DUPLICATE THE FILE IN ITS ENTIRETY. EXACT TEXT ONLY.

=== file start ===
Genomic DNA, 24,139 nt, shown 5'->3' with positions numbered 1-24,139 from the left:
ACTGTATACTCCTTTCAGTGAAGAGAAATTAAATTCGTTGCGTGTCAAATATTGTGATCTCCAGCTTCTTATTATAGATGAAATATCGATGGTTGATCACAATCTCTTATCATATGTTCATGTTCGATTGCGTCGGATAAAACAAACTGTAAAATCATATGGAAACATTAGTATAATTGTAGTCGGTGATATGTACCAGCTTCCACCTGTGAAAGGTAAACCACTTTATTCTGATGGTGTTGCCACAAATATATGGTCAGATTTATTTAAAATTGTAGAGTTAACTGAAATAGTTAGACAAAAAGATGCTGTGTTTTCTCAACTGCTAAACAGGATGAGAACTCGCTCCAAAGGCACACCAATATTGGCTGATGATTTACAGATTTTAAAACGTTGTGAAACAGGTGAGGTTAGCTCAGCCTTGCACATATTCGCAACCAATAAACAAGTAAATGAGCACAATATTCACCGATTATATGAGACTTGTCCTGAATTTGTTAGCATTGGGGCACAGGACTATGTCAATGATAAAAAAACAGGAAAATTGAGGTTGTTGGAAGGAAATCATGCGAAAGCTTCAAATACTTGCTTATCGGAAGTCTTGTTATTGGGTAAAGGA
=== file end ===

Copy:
Genomic DNA, 24,139 nt, shown 5'->3' with positions numbered 1-24,139 from the left:
ACTGTATACTCCTTTCAGTGAAGAGAAATTAAATTCGTTGCGTGTCAAATATTGTGATCTCCAGCTTCTTATTATAGATGAAATATCGATGGTTGATCACAATCTCTTATCATATGTTCATGTTCGATTGCGTCGGATAAAACAAACTGTAAAATCATATGGAAACATTAGTATAATTGTAGTCGGTGATATGTACCAGCTTCCACCTGTGAAAGGTAAACCACTTTATTCTGATGGTGTTGCCACAAATATATGGTCAGATTTATTTAAAATTGTAGAGTTAACTGAAATAGTTAGACAAAAAGATGCTGTGTTTTCTCAACTGCTAAACAGGATGAGAACTCGCTCCAAAGGCACACCAATATTGGCTGATGATTTACAGATTTTAAAACGTTGTGAAACAGGTGAGGTTAGCTCAGCCTTGCACATATTCGCAACCAATAAACAAGTAAATGAGCACAATATTCACCGATTATATGAGACTTGTCCTGAATTTGTTAGCATTGGGGCACAGGACTATGTCAATGATAAAAAAACAGGAAAATTGAGGTTGTTGGAAGGAAATCATGCGAAAGCTTCAAATACTTGCTTATCGGAAGTCTTGTTATTGGGTAAAGGA